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As we passed through the next stretch, we had some excellent views and more climbs,  only to be greeted at the stop with the phrase, “Sorry, there is no food left” (first of my small complaints about the ride).   It was over to the Rapha coffee stand for some of the best espresso I have ever tasted.   Water bottle filled and on the road again.

The next hour or so (10+miles) were lost, as we missed some junctions due to poor signposting (the second of my small complaints about the ride).   We had freewheeled down some of the best rolling descents I have ever been on before realising and asking a nearby farmer and his son, that we had to climb back up them all to get on track for the next stamp and stop of the ride.   By this point, the guys I was with; Martin and Matt had resigned to not finishing the ride and were thinking about making the quick route back up to Bakewell.   I had other ideas, I thought it better to crash on with pace and make the time back.   We pushed on and managed to get lost a couple more times, as you do when there is a lack of signage on the route and you are solely dependant on sheets of A4 paper with turn by turn instructions.   Difficult navigations.

We were now over halfway and had a beer and a scone at the stop in Tissington before we aimed to get back on track.  On the descent that followed, I passed three very stylish riders in full vintage peugeot kit, Avoiding a dog, I took a tumble and had a go at the reckless owner who was too busy on her phone to notice me avoiding hitting her dog with my front wheel, and then a grown man (in vintage peugeot kit) came tumbling over the top of my back.   We were both fine. Further down the white gravel roads we pedalled and now on the high peak trail leading us to the 78 mile stop at Cromford.  Tea and Biscuits.   Water, Water, Water. . .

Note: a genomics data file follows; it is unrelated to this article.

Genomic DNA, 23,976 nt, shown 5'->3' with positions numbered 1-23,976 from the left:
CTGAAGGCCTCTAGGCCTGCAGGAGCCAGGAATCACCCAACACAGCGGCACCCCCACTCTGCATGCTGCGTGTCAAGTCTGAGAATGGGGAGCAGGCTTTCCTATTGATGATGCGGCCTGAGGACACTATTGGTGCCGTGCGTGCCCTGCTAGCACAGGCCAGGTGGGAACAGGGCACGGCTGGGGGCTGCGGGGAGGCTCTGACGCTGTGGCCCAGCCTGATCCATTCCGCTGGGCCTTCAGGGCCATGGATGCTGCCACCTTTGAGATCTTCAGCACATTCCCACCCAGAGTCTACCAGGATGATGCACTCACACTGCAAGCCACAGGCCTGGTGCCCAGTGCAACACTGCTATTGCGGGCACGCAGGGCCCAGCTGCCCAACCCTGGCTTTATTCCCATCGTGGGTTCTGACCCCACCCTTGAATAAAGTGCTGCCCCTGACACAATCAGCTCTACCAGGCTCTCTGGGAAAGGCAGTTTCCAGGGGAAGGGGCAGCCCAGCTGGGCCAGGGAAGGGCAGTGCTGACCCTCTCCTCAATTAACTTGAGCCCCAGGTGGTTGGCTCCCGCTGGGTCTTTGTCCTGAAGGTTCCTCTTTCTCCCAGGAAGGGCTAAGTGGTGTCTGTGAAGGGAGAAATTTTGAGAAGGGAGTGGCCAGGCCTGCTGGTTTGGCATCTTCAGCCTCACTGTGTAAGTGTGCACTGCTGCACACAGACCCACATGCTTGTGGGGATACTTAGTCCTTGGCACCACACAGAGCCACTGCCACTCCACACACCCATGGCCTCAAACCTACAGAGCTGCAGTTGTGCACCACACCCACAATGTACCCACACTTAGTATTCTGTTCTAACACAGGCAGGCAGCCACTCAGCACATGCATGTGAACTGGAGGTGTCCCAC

With the end in sight, I sent a text to my wife to go to the starting line.   We had some more brutal climbing still to do, but I didn’t want her to miss us coming through the finish line.

Next stretch took us through the Chatsworth Estate and once again they had run out of resources, (Pimms and Prosecco).   So, it was sandwiches and potted meat for us, and more water.   10 miles to go.  Mostly uphill.

All in all, it was a wonderful ride, festival and I met some great people.   The guys I rode with were great throughout the ride and we all managed to keep each other going at the tough moments.   Would I do it again?  Definitely.   Just need to sort out the signage and the food stops.

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More photographs here,